A time zone where at 9am in London, it’s 5pm in Singapore and Hong Kong, and 6pm in Tokyo; and at 5pm in London it is midday in New York and 9am in San Francisco, means you can check in with investors in Tokyo over breakfast and investors in the US over afternoon tea.
London is the hub that sits neatly between Asia and America and, despite the noise surrounding Brexit, it retains this advantage with successful trading venue launches like the London Shanghai Stock Connect. Established in June 2019, it enables UK-listed companies to sell shares in China, allowing for money to flow between Britain and Asia and strengthening London’s financial credentials.
“London is a global financial centre like no other,” said the then UK Chancellor, Philip Hammond, responding to the news of the launch. “Stock Connect is a ground-breaking initiative, which will deepen our global connectivity as we look outwards to new opportunities in Asia.”
It’s strong financial and legal foundations that are drawing start-ups to the city, explains Neil Kadagathur, Co-founder of loan facilitator Creditspring. Based at Workspace’s Grand Union Studios, Kadagathur has taken advantage of London-based VC and private equity founders looking to invest. From its first sum of funding in 2017, Creditspring has blossomed. It is now a successful subscription-based service providing two interest-free £250 loans on demand to its customers for £6 a month.
“London works well for what we’re doing. It has a friendly regulator, high population, established legal framework developed over hundreds of years, and lots of investors. It gives us the best advantage to create something out of nothing,” says Kadagathur. “Silicon Valley is very well established for tech business start-ups, but for fintech itself, London has the edge. For financial services it’s London, New York and then Hong Kong,” he says.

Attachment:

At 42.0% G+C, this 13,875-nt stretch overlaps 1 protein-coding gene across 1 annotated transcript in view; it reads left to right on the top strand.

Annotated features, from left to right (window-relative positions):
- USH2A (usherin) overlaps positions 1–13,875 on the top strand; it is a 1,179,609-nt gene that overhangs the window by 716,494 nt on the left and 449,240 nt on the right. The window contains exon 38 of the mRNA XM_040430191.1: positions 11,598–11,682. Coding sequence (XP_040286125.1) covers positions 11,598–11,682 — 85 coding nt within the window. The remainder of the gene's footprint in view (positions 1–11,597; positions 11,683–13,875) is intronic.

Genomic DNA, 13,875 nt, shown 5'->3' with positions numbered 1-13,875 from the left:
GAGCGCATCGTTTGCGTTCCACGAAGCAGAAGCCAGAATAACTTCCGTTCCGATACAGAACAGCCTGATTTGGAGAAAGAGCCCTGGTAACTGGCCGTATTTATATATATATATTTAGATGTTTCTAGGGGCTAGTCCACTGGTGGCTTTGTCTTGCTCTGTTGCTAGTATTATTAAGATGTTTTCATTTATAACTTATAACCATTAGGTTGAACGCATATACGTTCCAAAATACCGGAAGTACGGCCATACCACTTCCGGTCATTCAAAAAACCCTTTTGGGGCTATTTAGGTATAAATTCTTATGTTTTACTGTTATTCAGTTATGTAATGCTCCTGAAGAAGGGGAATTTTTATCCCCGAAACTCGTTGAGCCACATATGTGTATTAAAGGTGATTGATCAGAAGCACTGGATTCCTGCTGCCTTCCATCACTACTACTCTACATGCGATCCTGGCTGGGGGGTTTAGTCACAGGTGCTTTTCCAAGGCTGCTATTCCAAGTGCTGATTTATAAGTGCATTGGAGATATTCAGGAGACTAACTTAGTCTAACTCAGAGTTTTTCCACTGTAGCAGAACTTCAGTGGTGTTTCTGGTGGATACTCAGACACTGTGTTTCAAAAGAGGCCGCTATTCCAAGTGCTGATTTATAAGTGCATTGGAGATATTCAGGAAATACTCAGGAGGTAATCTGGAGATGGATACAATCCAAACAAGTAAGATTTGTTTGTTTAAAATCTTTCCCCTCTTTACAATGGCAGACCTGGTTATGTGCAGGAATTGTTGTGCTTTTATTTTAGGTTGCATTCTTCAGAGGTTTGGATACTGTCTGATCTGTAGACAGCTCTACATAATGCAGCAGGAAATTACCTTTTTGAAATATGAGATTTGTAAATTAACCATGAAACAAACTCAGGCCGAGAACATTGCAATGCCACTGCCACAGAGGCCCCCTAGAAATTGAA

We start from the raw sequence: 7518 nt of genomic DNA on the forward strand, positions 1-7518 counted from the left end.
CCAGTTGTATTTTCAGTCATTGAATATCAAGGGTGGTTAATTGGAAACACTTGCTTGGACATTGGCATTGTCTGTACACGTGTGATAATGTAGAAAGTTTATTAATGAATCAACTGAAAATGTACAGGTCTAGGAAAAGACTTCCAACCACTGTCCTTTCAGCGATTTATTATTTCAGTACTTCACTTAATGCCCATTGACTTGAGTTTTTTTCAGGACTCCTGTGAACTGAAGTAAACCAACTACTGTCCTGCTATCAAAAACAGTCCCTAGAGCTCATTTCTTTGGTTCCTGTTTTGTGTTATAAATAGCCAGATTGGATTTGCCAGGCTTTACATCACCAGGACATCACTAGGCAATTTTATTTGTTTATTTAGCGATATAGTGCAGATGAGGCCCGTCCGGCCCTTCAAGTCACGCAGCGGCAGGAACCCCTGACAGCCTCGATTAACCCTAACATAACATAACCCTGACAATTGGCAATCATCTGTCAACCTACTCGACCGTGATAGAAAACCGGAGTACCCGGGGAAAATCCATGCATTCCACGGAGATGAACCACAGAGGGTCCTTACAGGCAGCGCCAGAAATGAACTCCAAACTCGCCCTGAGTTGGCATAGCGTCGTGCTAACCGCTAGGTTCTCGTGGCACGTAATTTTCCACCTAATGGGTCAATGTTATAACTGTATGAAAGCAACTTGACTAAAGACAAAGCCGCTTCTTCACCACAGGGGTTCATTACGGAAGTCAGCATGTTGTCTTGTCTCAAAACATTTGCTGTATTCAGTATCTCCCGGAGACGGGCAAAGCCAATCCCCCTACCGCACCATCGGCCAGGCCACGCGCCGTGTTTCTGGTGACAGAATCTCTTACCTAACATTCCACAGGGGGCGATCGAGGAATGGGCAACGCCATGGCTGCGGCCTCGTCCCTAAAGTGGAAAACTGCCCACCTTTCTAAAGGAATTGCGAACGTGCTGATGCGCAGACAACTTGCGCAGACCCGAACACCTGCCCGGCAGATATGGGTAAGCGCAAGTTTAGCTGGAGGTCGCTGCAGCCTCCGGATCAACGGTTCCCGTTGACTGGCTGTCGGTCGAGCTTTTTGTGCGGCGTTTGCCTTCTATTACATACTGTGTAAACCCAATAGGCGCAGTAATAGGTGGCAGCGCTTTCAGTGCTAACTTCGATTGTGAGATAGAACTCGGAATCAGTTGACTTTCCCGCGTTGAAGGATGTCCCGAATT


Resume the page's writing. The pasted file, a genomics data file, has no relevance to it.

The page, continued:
Indeed, the city is a good base from which to springboard onto the global market, say entrepreneurs. Like Kadagathur, Michael Qian is building out his company within the capital. He has created the UK’s first large-scale smart bike-sharing initiative, YoBike, out of Workspace’s The Light Bulb in Wandsworth, even though it is yet to launch in London. He says, “London has the infrastructure in place for businesses with a lot of investors, UK government-sponsored grants, incentive schemes, and tax schemes for investors. This strong structure makes it very easy to start a mobility company here.” It seems London is certainly calling.
The Light Bulb and Grand Union Studios are just two of over 60 Workspace properties that are home to some of the capital’s foremost financial businesses and cutting-edge fintech start-ups. Take a look at our full portfolio of office and studio space in London and discover what Workspace can offer your business.